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Assigning Fault After Accidents with Commercial Trucks

Posted on in Car Accidents

Assigning Fault After Accident with Commercial TruckThere are typically two parties who can be held at fault when a commercial truck causes a vehicle accident: the driver and the trucking company. The truck driver is often sued because he or she has the most direct control over whether an accident occurs. However, negligence or pressure by the trucking company can create the circumstances that lead to an accident. If you can prove that a trucking company was at fault, you may be able to receive greater personal injury compensation from them than you would from just the driver.

Driver Negligence

There are several ways that a truck driver can be at fault for a vehicle accident because they have to follow industry-specific regulations and the rules of the road. Common causes of truck accidents include:

  • Driver fatigue;
  • Driving under the influence of drugs or alcohol;
  • Distracted driving; or
  • Reckless driving practices.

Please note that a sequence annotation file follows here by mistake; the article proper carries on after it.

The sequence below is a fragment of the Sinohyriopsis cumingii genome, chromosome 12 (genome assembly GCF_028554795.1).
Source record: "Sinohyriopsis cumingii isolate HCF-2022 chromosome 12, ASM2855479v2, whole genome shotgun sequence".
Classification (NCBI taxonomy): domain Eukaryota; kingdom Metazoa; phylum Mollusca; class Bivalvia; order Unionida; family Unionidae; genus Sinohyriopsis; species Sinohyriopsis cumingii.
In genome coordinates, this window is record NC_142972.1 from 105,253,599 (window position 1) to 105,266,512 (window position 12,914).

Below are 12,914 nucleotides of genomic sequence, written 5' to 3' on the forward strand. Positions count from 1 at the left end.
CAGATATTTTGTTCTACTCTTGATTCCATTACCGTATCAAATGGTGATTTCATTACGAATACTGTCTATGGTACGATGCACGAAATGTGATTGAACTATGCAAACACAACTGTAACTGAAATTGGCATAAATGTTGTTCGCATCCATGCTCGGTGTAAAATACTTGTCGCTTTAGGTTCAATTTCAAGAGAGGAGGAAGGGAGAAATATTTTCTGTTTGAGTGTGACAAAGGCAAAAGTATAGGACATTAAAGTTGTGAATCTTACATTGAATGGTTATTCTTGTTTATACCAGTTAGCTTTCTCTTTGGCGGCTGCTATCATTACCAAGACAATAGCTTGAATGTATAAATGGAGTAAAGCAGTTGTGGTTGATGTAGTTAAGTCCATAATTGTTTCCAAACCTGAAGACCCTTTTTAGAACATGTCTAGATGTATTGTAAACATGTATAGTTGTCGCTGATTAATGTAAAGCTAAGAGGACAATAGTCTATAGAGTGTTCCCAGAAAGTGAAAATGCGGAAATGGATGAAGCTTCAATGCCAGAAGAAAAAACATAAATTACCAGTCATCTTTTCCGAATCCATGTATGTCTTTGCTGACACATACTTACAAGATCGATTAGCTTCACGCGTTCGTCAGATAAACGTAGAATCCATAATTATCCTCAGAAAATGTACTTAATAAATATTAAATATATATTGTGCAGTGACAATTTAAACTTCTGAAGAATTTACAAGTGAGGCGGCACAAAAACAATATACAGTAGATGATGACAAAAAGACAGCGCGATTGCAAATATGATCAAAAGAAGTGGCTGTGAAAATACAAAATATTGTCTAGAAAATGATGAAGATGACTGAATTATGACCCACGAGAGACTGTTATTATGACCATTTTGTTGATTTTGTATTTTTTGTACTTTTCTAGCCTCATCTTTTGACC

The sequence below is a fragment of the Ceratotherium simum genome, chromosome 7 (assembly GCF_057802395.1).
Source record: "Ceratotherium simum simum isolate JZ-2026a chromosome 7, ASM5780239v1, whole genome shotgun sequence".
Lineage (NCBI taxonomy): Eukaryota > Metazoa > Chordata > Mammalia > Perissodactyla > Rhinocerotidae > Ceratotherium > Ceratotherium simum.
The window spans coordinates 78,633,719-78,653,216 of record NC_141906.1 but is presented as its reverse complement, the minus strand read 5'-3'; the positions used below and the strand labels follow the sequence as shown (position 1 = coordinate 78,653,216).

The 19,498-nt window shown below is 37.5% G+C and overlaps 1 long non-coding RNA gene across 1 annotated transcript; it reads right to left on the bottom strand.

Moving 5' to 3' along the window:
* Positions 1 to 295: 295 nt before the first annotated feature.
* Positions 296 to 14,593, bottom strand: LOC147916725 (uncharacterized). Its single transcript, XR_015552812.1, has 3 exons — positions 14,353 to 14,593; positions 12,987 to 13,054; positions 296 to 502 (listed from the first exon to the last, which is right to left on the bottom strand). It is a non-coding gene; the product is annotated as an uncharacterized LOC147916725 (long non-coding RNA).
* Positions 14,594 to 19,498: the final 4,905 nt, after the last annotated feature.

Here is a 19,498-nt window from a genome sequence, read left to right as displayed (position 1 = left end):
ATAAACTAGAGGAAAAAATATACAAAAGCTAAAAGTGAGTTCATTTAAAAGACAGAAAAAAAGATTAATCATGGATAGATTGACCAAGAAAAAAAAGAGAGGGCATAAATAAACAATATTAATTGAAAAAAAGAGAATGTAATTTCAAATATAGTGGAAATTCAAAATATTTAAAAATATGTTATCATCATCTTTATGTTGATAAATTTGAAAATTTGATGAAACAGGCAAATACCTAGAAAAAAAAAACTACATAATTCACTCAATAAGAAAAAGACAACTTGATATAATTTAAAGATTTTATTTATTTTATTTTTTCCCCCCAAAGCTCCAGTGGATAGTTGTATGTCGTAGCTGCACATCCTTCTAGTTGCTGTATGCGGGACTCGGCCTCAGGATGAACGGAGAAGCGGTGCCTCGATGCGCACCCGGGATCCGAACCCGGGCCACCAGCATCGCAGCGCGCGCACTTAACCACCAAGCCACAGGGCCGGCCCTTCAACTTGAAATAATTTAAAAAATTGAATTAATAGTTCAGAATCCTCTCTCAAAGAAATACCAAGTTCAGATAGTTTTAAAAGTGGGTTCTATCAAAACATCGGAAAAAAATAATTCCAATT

Driving a truck is more difficult than a normal vehicle because of the slower stop times, blind spots, and wide turns. While other drivers must accommodate a truck’s limitations, the truck driver is responsible for not endangering other drivers with his or her actions.

Employer Negligence

It is more difficult to prove that a trucking company is at fault for one of its driver’s accidents because the cause is indirect and requires an investigation into the company’s practices. A trucking company may be at fault if it:

  • Was negligent in repairing or maintaining a truck and its equipment;
  • Pressured or encouraged drivers to ignore the number of consecutive hours they are allowed to drive; or
  • Knew that one of its drivers was unqualified or dangerous in operating a vehicle.

Employee vs. Contractor

The driver’s status as an employee or independent contractor can determine the level of liability that a trucking company has. Employers are responsible for their direct employees’ negligence when it causes an injury during the course of their work. However, a trucking company may not be responsible for the negligence of an independent contractor who:

  • Operates his or her own truck;
  • Has his or her own insurance; and
  • Is not under direct supervision.

Personal injury plaintiffs should confirm for themselves whether a driver is truly an independent contractor. Some trucking companies classify employees as independent contractors because of the multiple ways it can save them money.

Truck Injury Compensation 

Injuries from an accident with a commercial truck can be catastrophic because of the size of the vehicle. A McHenry County personal injury attorney at Botto Gilbert Lancaster, PC, can determine who is liable for your accident. Schedule a free consultation by calling 815-338-3838.



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